While debate has broken out regarding the World Health Organization’s recent declaration that glyphosate, the main ingredient in Monsanto’s best-selling herbicide Roundup, is “probably carcinogenic”, another study reveals concerning affirmation as to why the WHO’s finding needs to be taken more seriously.
When the Green Party tested 16 women from different regions all over Germany, it found traces of the chemical glyphosate appearing in breast milk at ‘intolerable levels’, more than enough to harm a developing baby and its mother.
Glyphosate in breast milk were found to be between 0.210 and 0.432 nanograms per millilitre (PPB). Drinking water is allowed to have no more than 0.100 nanograms of glyphosate.
Professor of Toxicology at the University of Oldenburg, Irene Witte, described the findings as “intolerable”. She stated:
“I would never have guessed that the quantities are so high.”
While it is to be noted that the initial sample size of the tests was small, Witte believes it should be expanded, as the findings are clearly indicative of a major concern. The 16 women indicate that larger sections of the population are being poisoned with glyphosate – a proven carcinogen to the environment and Earth’s inhabitants.
We agree with Professor Witte, who explained that any chemical proven to cause cancer should not be tolerated in our food supply in any amount. And glyphosate isn’t the chemical produced by Monsanto determined to be carcinogen: 2, 4-D, DDT, and Lindane were also recently declared to be cancer-causing. It seems Monsanto has a lot of explaining and cleaning up to do.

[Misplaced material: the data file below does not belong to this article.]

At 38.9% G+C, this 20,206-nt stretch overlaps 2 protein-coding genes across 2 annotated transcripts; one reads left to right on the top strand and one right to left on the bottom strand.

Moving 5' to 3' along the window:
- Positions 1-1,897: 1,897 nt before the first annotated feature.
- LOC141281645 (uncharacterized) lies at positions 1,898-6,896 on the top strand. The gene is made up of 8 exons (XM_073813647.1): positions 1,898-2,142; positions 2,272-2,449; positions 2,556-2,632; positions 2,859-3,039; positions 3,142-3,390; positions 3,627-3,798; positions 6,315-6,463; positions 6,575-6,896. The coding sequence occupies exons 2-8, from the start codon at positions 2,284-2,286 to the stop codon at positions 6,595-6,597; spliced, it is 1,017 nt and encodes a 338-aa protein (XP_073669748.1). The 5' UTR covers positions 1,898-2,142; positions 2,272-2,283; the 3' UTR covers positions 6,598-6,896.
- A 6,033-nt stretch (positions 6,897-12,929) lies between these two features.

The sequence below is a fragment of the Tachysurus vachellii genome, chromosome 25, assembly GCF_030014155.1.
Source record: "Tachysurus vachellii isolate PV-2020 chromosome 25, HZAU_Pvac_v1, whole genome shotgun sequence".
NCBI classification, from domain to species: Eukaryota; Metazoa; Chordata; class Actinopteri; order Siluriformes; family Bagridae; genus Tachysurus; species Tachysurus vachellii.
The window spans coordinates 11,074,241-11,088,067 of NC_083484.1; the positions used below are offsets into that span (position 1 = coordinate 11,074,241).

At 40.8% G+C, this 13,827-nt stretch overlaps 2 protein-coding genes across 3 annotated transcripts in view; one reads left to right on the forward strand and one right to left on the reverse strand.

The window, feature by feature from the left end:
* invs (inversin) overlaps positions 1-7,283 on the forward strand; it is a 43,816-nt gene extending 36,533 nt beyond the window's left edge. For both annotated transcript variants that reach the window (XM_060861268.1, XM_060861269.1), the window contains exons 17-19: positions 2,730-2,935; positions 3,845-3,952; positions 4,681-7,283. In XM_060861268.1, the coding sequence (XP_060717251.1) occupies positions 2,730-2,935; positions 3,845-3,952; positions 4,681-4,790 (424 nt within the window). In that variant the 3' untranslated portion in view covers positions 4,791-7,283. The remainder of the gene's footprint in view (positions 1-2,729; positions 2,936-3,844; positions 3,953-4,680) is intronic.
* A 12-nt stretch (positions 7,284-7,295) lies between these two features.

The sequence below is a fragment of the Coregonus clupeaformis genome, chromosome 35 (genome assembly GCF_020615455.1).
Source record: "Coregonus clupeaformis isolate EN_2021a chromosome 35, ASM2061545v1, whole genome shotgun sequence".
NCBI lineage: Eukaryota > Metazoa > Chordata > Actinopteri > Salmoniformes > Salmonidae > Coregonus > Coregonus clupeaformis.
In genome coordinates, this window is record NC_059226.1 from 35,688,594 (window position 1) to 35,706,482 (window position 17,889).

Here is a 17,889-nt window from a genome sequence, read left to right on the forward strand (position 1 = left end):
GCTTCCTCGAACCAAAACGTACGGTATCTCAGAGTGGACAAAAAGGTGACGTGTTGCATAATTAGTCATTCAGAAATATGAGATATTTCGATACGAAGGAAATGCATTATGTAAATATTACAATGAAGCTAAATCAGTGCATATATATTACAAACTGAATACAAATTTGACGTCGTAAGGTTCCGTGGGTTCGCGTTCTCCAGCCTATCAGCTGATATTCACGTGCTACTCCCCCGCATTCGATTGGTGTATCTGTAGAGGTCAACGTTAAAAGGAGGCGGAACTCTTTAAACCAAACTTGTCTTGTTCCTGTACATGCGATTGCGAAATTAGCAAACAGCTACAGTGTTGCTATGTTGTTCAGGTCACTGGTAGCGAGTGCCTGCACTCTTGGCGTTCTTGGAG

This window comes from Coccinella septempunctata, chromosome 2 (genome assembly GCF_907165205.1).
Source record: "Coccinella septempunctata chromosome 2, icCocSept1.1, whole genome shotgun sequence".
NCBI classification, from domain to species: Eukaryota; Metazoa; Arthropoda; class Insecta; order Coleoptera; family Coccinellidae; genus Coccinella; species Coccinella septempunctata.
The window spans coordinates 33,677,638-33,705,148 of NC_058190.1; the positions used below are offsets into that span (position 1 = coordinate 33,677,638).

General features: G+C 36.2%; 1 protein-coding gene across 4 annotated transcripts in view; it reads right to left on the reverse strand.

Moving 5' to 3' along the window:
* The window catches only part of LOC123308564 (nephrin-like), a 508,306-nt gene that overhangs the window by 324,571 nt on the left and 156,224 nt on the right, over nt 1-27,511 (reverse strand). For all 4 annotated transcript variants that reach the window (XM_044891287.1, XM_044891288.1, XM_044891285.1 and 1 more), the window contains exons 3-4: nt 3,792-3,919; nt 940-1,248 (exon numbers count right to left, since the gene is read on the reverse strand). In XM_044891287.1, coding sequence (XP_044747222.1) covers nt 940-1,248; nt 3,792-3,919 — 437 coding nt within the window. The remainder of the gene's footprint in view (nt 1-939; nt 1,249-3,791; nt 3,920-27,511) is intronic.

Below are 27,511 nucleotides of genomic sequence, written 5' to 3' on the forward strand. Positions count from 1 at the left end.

Concerning the “intolerable” amount of glyphosate residues found in breast milk, Witte commented:
“There is no upper limit you can then put on the quantity. Every molecule could cause cancer.”
Bärbel Höhn, the chair of the Environmental Committee in the Bundestag (German parliament), said:
“The government needs to take glyphosate out of circulation until the question of its links to cancer has been cleared up.”
And many companies and countries agree. Given the news that glyphosate is, as many have long suspected, dangerous to health, Bermuda, Sri Lanka, and the Netherlands all took action and banned it from being used within their borders.
But how long will other countries wait before following suit?